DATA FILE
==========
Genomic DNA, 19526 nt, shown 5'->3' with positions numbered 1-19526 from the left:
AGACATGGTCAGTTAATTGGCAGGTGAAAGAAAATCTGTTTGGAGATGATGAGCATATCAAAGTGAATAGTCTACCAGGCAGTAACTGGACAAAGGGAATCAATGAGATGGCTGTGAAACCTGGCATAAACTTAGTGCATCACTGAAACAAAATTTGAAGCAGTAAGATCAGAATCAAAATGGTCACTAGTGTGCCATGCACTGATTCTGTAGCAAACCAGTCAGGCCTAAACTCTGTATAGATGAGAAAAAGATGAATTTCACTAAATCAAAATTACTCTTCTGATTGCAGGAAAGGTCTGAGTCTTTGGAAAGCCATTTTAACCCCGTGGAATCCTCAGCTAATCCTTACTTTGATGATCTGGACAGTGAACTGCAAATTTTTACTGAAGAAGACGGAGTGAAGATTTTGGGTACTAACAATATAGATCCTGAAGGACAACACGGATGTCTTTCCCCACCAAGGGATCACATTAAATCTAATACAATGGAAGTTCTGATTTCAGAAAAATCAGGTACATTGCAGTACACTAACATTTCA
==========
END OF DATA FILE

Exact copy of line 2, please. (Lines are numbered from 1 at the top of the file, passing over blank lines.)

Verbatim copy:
AGACATGGTCAGTTAATTGGCAGGTGAAAGAAAATCTGTTTGGAGATGATGAGCATATCAAAGTGAATAGTCTACCAGGCAGTAACTGGACAAAGGGAATCAATGAGATGGCTGTGAAACCTGGCATAAACTTAGTGCATCACTGAAACAAAATTTGAAGCAGTAAGATCAGAATCAAAATGGTCACTAGTGTGCCATGCACTGATTCTGTAGCAAACCAGTCAGGCCTAAACTCTGTATAGATGAGAAAAAGATGAATTTCACTAAATCAAAATTACTCTTCTGATTGCAGGAAAGGTCTGAGTCTTTGGAAAGCCATTTTAACCCCGTGGAATCCTCAGCTAATCCTTACTTTGATGATCTGGACAGTGAACTGCAAATTTTTACTGAAGAAGACGGAGTGAAGATTTTGGGTACTAACAATATAGATCCTGAAGGACAACACGGATGTCTTTCCCCACCAAGGGATCACATTAAATCTAATACAATGGAAGTTCTGATTTCAGAAAAATCAGGTACATTGCAGTACACTAACATTTCA